9. Christopher

    Christopher Writer Admiral

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    ^Although I think it depends on the actors' interpretation. Some actors are good at getting to the underlying meaning of Shakespeare's words, in a way that adds clarity to the often alien verbiage, while others just recite the words without really interpreting the emotions or personal motivations behind them. For all that William Shatner's spoken-word album The Transformed Man gets mocked, I think his reading of Hamlet's "To be or not to be" soliloquy on that album is just about the best I've ever heard, because he conveyed the underlying emotions of the lines in a way that really helped me understand their meaning. Conversely, Kenneth Branagh in his Hamlet feature film just ran through all the soliloquies in a monotone without any interpretation at all.
     
  10. Greg Cox

    Greg Cox Admiral Premium Member

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    I find that the ear adjusts to the Elizabeth dialogue as the play goes on. It can be disorientating and off-putting at first, but once you get into it . . . .

    Certainly, that was my experience watching the recent Joss Whedon version of "Much Ado About Nothing."

    Regarding Foul Deeds, dare I admit that I went through Bartlett's Book of Familiar Quotations---and Cliff's Notes on "The Tempest"--to make up a list of good Shakespearean lines to use as needed? I had them written down on a legal pad next to my keyboard when writing the book.

    I think I used pretty much every quote on the list!
     
  11. ConRefit79

    ConRefit79 Captain Captain

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    This was an enjoyable read. It was nice to see Kirk learned from khan the need to reflect on his past. I was disappointed with the reveal of how the bad guys did what they did on Enterprise. Seems like something a fan production would do.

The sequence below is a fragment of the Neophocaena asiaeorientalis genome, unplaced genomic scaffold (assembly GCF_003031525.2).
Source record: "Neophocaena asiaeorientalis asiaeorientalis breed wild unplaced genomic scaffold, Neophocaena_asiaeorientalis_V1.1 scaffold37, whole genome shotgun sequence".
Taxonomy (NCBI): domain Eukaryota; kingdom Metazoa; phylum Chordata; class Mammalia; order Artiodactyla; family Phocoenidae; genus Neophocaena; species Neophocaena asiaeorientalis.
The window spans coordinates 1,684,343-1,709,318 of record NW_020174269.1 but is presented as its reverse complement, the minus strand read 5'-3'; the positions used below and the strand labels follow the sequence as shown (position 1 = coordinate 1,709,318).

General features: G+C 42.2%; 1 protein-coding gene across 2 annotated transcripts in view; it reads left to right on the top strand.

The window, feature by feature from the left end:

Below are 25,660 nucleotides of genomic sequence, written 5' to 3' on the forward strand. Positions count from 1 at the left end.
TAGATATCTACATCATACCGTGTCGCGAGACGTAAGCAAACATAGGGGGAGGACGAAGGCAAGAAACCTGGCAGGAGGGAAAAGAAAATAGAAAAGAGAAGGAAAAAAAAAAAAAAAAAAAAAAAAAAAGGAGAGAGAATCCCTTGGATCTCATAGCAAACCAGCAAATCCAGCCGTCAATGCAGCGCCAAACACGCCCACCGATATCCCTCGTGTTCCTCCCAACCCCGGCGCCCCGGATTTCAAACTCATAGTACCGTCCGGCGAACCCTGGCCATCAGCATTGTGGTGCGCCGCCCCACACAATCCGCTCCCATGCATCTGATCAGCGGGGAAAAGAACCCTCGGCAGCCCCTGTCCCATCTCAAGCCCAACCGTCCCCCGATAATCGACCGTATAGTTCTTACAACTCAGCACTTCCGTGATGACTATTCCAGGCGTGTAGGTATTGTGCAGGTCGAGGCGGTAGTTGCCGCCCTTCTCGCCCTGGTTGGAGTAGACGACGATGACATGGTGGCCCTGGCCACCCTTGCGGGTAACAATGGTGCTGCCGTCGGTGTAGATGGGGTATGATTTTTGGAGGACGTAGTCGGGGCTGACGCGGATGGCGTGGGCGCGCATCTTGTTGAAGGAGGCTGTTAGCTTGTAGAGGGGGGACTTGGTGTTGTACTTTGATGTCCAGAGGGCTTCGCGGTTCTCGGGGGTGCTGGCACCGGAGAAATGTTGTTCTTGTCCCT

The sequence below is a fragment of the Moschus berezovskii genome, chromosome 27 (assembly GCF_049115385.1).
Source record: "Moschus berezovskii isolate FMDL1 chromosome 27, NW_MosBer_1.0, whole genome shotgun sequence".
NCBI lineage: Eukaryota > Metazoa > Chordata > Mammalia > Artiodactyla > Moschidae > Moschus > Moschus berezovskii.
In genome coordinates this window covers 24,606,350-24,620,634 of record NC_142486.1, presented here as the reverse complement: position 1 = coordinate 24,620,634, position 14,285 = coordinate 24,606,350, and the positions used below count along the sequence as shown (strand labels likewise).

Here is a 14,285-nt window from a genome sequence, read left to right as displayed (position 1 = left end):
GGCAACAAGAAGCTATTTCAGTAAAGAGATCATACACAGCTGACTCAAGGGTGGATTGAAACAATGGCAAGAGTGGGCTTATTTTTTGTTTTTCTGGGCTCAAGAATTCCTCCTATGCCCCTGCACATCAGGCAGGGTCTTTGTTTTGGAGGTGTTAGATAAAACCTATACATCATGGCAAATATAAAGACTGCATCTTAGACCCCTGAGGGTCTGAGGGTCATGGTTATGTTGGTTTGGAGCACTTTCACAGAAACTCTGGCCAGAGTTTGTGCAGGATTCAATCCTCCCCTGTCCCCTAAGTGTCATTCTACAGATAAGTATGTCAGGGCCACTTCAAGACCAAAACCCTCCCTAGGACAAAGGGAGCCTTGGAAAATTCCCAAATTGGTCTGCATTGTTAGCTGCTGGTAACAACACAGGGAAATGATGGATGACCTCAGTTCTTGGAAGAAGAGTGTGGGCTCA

Last edited: Feb 21, 2015
  12. Enterprise1701

    Enterprise1701 Commodore Commodore

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    That's *Khan.
     
  13. ConRefit79

    ConRefit79 Captain Captain

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    I fat fingered that one on the phone.
     
  14. Kilana2

    Kilana2 Vice Admiral Admiral

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    Luckily, Shakespeare was part of the curriculum in my English advanced courses. And I´m familiar with 16th century England (and France, for that matter, I read a lot of Catherine of Medici). Historical knowledge is helpful for some of the plays.
    A long time ago I have seen a German rendering of “The Tempest” and I can hardly remember anything, but I have found a proper translation.
    Anyway, I´ll get along well and keep on reading.
    (I´m currently being tortured with Shakespeare quotes in the Cross Cult Forum, people keep themselves busy while waiting for the German Khaaaaaaaaaaaaaaaaaaaan novels to be published :lol:)
     
  15. hbquikcomjamesl

    hbquikcomjamesl Commodore Commodore

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    When I was in high school, the drama department did As You Like It.

    As a western.

    And it worked. Surprisingly well. It struck me as what might have happened if the residents of Dodge City or Tombstone were to put on a production.
     
  16. Greg Cox

    Greg Cox Admiral Premium Member

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    I once saw "A Midsummer Night's Dream" staged as a fifties high school musical, complete with period songs like "Why must I be a teenager in love?"

    It worked very well--and brought whole new meaning to the line, "Let us ROCK the ground on which these sleepers lie!" :)
     
  17. JD

    JD Fleet Admiral Admiral

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    It is kind of amazing how well Shakespeare can work in totally different contexts like that. Hell, my favorite Shakespeare movie is Baz Lurhman's Romeo + Juliet, which is another great example of that.
     
  18. CorporalCaptain

    CorporalCaptain Fleet Admiral Admiral

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    My favorite Shakespeare movie is Forbidden Planet. :ouch:
     
  19. Kilana2

    Kilana2 Vice Admiral Admiral

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    My favorite movie is, I mentioned it before, Shakespeare in Love: Joseph Fiennes is quite convincing as Shakespeare, although a bit too handsome, suffering from a writer´s block and finding a muse in Lady Viola. I felt pity with her when she had to marry this smarmy Wessex (Colin Firth in another great role).

    Picard mentioned something about having played the nurse in one of Shakespeare´s plays. I´m well aware that in original plays female roles were played by boyish men. I´d like to see Picard as nurse :).
     
  20. Kilana2

    Kilana2 Vice Admiral Admiral

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    I´m still busy with Foul deeds and like it so far. Lenore Karidian as actress and reading your novel Greg, makes me wonder if you are familiar with Erving Goffman, canadian sociologist (and for a time Professor at the University of Pennsylvania) and his works "The presentation of Self in everyday life"? It´s what came to mind when I read about Lenore. I guess I have to brush up on this, too. Goffman was part of my Sociolgy studies.